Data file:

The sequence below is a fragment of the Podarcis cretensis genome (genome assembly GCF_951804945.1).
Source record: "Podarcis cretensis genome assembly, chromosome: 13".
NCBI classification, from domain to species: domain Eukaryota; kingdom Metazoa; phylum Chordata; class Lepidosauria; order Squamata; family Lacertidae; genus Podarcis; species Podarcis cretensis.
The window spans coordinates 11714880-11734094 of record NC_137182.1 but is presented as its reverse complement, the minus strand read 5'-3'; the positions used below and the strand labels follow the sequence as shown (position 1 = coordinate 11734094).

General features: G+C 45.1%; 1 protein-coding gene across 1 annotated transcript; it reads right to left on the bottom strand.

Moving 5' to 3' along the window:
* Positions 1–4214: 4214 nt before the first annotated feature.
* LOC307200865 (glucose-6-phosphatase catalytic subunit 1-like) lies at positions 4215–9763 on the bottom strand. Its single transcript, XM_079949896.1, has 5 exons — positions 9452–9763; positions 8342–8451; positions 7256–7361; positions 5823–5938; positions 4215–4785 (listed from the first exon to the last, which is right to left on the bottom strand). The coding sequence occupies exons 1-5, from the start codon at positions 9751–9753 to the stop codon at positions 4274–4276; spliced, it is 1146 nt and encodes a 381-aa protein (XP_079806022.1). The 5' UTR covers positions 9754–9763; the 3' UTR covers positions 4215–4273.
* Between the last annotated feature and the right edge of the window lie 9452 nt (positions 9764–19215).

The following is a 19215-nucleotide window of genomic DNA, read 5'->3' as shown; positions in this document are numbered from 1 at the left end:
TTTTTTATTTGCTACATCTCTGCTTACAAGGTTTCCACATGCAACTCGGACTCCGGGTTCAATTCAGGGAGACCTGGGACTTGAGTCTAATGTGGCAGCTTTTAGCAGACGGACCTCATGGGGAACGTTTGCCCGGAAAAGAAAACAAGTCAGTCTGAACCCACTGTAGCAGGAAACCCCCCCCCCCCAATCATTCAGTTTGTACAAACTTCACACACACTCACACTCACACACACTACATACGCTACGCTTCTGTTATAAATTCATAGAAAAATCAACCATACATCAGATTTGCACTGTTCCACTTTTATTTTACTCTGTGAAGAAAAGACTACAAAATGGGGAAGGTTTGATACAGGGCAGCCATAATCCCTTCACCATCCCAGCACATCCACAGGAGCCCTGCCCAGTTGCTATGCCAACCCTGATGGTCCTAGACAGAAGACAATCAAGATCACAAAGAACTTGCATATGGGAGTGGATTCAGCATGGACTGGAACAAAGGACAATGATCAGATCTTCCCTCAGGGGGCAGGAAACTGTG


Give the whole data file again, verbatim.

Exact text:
The sequence below is a fragment of the Podarcis cretensis genome (genome assembly GCF_951804945.1).
Source record: "Podarcis cretensis genome assembly, chromosome: 13".
NCBI classification, from domain to species: domain Eukaryota; kingdom Metazoa; phylum Chordata; class Lepidosauria; order Squamata; family Lacertidae; genus Podarcis; species Podarcis cretensis.
The window spans coordinates 11714880-11734094 of record NC_137182.1 but is presented as its reverse complement, the minus strand read 5'-3'; the positions used below and the strand labels follow the sequence as shown (position 1 = coordinate 11734094).

General features: G+C 45.1%; 1 protein-coding gene across 1 annotated transcript; it reads right to left on the bottom strand.

Moving 5' to 3' along the window:
* Positions 1–4214: 4214 nt before the first annotated feature.
* LOC307200865 (glucose-6-phosphatase catalytic subunit 1-like) lies at positions 4215–9763 on the bottom strand. Its single transcript, XM_079949896.1, has 5 exons — positions 9452–9763; positions 8342–8451; positions 7256–7361; positions 5823–5938; positions 4215–4785 (listed from the first exon to the last, which is right to left on the bottom strand). The coding sequence occupies exons 1-5, from the start codon at positions 9751–9753 to the stop codon at positions 4274–4276; spliced, it is 1146 nt and encodes a 381-aa protein (XP_079806022.1). The 5' UTR covers positions 9754–9763; the 3' UTR covers positions 4215–4273.
* Between the last annotated feature and the right edge of the window lie 9452 nt (positions 9764–19215).

The following is a 19215-nucleotide window of genomic DNA, read 5'->3' as shown; positions in this document are numbered from 1 at the left end:
TTTTTTATTTGCTACATCTCTGCTTACAAGGTTTCCACATGCAACTCGGACTCCGGGTTCAATTCAGGGAGACCTGGGACTTGAGTCTAATGTGGCAGCTTTTAGCAGACGGACCTCATGGGGAACGTTTGCCCGGAAAAGAAAACAAGTCAGTCTGAACCCACTGTAGCAGGAAACCCCCCCCCCCCAATCATTCAGTTTGTACAAACTTCACACACACTCACACTCACACACACTACATACGCTACGCTTCTGTTATAAATTCATAGAAAAATCAACCATACATCAGATTTGCACTGTTCCACTTTTATTTTACTCTGTGAAGAAAAGACTACAAAATGGGGAAGGTTTGATACAGGGCAGCCATAATCCCTTCACCATCCCAGCACATCCACAGGAGCCCTGCCCAGTTGCTATGCCAACCCTGATGGTCCTAGACAGAAGACAATCAAGATCACAAAGAACTTGCATATGGGAGTGGATTCAGCATGGACTGGAACAAAGGACAATGATCAGATCTTCCCTCAGGGGGCAGGAAACTGTG